China's Alibaba Group Holding Ltd is leading a $2.6 billion bid to privatise Intime Retail Group Co Ltd in a move to digitise brick-and-mortar department stores even as growth in online sales started to slow.
Alibaba Investment Ltd and Intime founder Shen Guojun had offered HK$10 per Intime share - 42.25 per cent over the HK$7.03 price when trading stopped on 28 December pending an announcement. The stock rose as much as 38 per cent to its highest price since July 2015, when trading resumed today.
The offer comes with the government working on a broad internet sector strategy combining online and offline industries, encouraging technology-driven, high-value economic output to help arrest a slowdown in the world's second-largest economy.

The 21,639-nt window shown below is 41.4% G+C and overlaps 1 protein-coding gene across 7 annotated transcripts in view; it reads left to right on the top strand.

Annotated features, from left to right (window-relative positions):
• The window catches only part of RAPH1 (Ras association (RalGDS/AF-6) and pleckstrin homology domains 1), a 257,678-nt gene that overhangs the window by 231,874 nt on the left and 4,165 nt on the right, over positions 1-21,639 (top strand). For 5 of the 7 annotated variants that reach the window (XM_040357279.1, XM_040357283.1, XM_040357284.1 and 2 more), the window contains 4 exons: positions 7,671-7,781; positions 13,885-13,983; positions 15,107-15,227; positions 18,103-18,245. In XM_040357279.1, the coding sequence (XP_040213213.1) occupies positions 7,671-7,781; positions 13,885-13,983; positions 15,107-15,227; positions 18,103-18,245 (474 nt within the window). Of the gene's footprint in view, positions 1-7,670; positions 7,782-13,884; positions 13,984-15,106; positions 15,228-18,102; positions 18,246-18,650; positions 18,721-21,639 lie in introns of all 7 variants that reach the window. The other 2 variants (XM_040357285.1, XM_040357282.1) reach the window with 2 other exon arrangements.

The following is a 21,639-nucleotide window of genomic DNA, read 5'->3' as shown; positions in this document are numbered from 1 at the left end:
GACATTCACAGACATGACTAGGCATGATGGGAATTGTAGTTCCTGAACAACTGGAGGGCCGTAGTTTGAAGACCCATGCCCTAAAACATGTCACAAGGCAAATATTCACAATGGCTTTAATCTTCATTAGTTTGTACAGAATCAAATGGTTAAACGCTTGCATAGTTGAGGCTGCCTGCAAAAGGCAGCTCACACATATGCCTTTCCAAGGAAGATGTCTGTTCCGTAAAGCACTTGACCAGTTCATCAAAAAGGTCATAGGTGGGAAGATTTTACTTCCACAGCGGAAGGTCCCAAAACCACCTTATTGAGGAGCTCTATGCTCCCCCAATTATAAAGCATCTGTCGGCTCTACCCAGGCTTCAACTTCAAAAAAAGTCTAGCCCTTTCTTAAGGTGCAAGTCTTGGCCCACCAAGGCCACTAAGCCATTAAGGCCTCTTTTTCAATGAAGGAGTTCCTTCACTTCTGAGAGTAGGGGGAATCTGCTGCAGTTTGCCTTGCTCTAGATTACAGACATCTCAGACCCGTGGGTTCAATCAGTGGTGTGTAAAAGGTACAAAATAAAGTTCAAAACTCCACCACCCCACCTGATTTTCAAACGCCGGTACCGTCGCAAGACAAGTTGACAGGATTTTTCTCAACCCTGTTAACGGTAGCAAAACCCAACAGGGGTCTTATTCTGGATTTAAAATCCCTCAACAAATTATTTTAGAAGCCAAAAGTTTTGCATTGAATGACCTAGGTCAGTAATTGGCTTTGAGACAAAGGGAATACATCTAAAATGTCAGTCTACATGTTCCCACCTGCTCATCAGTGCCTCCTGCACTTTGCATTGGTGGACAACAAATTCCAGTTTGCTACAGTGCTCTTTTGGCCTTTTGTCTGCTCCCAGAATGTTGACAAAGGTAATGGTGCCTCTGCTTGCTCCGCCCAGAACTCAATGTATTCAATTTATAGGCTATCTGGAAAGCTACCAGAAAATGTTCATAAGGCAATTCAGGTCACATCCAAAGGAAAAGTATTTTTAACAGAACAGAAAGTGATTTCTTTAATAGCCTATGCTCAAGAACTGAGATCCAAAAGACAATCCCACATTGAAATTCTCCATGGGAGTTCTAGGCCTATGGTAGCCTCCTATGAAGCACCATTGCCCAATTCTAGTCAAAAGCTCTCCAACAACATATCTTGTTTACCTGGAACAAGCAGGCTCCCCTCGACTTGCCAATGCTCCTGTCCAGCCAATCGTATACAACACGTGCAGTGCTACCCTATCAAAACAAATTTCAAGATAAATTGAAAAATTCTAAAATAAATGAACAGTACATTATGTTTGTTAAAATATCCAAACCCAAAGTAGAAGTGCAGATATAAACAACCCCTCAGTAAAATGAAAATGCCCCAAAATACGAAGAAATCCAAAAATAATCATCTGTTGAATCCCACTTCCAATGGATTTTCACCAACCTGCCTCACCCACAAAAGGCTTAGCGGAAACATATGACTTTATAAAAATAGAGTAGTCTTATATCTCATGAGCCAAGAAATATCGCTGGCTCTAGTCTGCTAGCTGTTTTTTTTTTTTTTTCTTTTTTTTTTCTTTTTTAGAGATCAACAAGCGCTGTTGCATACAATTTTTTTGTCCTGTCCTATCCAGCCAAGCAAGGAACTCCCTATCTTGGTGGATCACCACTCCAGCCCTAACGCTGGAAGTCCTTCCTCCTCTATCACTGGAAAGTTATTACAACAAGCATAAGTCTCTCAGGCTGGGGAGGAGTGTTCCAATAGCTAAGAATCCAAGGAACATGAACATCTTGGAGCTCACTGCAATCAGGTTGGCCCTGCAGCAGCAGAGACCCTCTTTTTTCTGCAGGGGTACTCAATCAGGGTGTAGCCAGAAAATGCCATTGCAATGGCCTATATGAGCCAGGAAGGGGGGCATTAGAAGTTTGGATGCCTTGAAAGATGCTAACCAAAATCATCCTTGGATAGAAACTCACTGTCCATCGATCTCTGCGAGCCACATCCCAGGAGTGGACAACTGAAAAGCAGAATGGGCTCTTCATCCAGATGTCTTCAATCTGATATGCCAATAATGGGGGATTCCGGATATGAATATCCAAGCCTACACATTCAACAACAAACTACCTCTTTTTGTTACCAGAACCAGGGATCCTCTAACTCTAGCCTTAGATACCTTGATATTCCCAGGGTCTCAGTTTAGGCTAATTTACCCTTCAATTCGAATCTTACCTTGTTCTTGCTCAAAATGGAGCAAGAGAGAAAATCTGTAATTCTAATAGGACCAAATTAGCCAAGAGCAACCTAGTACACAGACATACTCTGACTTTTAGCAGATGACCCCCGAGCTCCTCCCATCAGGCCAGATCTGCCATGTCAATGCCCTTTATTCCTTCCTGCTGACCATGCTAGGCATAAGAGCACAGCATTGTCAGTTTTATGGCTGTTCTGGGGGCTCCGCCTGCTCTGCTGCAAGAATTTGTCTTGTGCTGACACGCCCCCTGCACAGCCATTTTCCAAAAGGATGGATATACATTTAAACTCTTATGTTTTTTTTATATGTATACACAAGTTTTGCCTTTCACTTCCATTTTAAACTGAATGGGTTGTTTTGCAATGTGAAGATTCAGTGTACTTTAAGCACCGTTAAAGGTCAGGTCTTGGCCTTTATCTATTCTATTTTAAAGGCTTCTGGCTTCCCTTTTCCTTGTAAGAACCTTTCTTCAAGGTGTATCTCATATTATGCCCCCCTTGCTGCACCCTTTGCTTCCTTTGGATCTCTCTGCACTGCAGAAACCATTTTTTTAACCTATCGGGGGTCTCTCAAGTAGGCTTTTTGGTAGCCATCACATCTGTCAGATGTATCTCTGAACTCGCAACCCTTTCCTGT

That slowdown dented transaction volumes on Alibaba's online shopping platforms where sales growth had fallen over recent months, prompting the expansion of the e-commerce firm into other areas such as online video and local services.
The firm invested $4.6 billion in electronics retailer Suning Commerce Group Co Lt in 2015, its biggest step towards online integration and offline shopping.
"(Alibaba) is looking for ways to better leverage the technology it has," said Shanghai-based retail analyst Ben Cavender at China Market Research Group, Reuters reported.
Alibaba first took a stake in Beijing-based Intime in 2014 in a move to better integrate online and offline shopping, with Alibaba chief executive officer Daniel Zhang becoming Intime chairman the next year.
According to commentators, such forays could offer a neat solution to Alibaba's slowing, albeit still impressive, sales growth.
For all the hype, online was tapering, something even Alibaba's chairman Jack Ma admitted. Alibaba's Tmall.com platform showed Singles Day sales growth of about 32 per cent last year against 2015, compared with a 60 per cent surge the period prior. Also, while sales at Suning and Intime were down, the decline was starting to level off thanks to more innovative offerings.